In later years, Gysin liked to tell admirers that he lost ownership of his restaurant because of a curse that was put on him, which he unearthed when he found a small piece of paper covered with a grid of magical glyphs in the establishment’s chimney. The form of this spell -- the grid, magical writing -- became the basic formula for his later esthetic experiments after he left Morocco for Paris, as well as for his increasing belief that art was a pathway to other dimensions of consciousness. In fact, as the New Museum catalogue notes (in passing), the loss of The 1,001 Nights probably owed less to magical curses, and more to the political mood after Morocco gained independence from the French in 1956. Confronted with the political reality that Moroccans were not simply raw material for his desires, Gysin went off to chase his imagined version of a pure Other, on a cloud of kif smoke, into his own mind.
"The Egyptian and Mayan control systems were predicated on the fact that only the priests and rulers could read the written language," Burrough wrote to Gysin, laying out the significance of their experiments with picture writing. "The supposition arises that the present control system is predicated on exactly the same consideration." Their shared artistic attempts to burst open language attain their demonic esthetic charge because they are infused with this countercultural social mission; the Cut-Up Method, we are told, was a "radical weapon to hack through the literary woods towards some goal still out of sight; Interior Space. . ." But obviously, the Burroughs/Gysin idea of "Control" was primarily mental, cosmic and metaphysical, and their focus on it represented a turn away from addressing the forces that actually controlled their world, towards mental spelunking.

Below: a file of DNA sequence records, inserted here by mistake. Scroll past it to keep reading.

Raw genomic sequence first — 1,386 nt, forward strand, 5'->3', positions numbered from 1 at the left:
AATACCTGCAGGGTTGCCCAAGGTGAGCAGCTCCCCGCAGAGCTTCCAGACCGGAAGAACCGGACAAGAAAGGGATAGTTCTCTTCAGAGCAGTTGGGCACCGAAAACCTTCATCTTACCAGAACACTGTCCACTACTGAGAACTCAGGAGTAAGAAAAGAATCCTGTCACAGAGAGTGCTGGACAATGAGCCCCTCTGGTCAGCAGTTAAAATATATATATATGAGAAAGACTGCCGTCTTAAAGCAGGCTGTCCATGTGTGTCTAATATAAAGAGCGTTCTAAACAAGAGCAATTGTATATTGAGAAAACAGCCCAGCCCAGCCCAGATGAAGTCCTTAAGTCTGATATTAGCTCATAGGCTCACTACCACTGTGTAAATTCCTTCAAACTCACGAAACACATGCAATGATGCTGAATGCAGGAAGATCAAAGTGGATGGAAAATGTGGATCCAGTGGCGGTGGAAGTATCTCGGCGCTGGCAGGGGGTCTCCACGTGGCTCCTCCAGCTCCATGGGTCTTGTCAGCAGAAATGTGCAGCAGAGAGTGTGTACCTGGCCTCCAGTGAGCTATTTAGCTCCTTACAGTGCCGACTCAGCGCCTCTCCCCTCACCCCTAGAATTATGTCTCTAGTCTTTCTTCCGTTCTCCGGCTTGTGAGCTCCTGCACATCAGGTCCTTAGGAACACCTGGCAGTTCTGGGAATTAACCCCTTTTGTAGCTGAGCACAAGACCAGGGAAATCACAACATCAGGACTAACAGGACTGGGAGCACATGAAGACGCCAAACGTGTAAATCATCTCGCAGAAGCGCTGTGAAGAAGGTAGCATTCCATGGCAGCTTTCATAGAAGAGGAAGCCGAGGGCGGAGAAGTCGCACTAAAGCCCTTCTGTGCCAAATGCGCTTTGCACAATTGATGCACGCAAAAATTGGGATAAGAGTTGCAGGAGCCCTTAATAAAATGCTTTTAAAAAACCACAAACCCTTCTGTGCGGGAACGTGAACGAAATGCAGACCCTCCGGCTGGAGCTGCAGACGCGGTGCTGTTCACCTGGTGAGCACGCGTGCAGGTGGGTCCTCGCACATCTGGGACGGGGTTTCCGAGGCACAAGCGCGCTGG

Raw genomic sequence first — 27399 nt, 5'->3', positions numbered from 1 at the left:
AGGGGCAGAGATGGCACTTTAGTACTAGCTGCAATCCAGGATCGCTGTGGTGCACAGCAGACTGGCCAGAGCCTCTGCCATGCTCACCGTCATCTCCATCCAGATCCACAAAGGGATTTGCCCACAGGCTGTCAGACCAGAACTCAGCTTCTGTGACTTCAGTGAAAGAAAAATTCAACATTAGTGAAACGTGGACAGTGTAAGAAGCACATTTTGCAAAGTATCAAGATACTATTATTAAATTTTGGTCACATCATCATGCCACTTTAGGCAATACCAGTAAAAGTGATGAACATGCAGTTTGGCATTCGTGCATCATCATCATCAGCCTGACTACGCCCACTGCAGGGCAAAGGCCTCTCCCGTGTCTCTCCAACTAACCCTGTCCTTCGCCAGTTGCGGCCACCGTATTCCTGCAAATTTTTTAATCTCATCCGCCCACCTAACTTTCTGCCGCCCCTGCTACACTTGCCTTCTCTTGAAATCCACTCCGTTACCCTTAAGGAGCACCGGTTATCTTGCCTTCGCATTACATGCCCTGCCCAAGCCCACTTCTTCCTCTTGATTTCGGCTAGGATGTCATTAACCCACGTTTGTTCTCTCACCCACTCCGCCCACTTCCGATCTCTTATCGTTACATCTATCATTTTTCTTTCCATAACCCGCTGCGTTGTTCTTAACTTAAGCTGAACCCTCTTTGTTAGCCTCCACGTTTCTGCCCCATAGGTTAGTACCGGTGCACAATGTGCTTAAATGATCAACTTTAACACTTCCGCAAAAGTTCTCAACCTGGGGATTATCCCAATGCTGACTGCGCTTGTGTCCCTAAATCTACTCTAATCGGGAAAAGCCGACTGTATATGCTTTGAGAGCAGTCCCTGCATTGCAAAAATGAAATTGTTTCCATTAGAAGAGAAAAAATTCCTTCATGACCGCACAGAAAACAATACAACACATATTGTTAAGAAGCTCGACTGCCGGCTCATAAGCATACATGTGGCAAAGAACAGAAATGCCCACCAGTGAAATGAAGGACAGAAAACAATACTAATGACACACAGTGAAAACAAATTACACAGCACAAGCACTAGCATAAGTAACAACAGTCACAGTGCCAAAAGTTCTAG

The work, I think, suffers as a result of its thin grip on social reality. Gysin sincerely believed in the project of his Dreamachine, taking out a patent on the device and forecasting that it would replace TV as a popular entertainment. Such fancies probably underestimated how connected his personal experience of the Machine’s effect was with the psychedelic substances he had been ingesting, mistaking his own internal experience for a commonly held one. Similarly, Burroughs once claimed of Gysin’s paintings that, "The pictures constantly change because you are drawn into time travel on a network of associations," saying he could read messages in them -- messages that are manifestly not there when you see the canvasses at the New Museum (indeed, the only "message" that is there is Gysin’s initials, repeated over and over). The exhibition text makes a lot of how certain Gysin drawings -- colorful starburst patterns -- resemble the kinds of patterns one sees when one is it tripping. And, in fact, they are likely exactly that: Attempts to put down some otherworldly experience whose intensity does not make it to the page.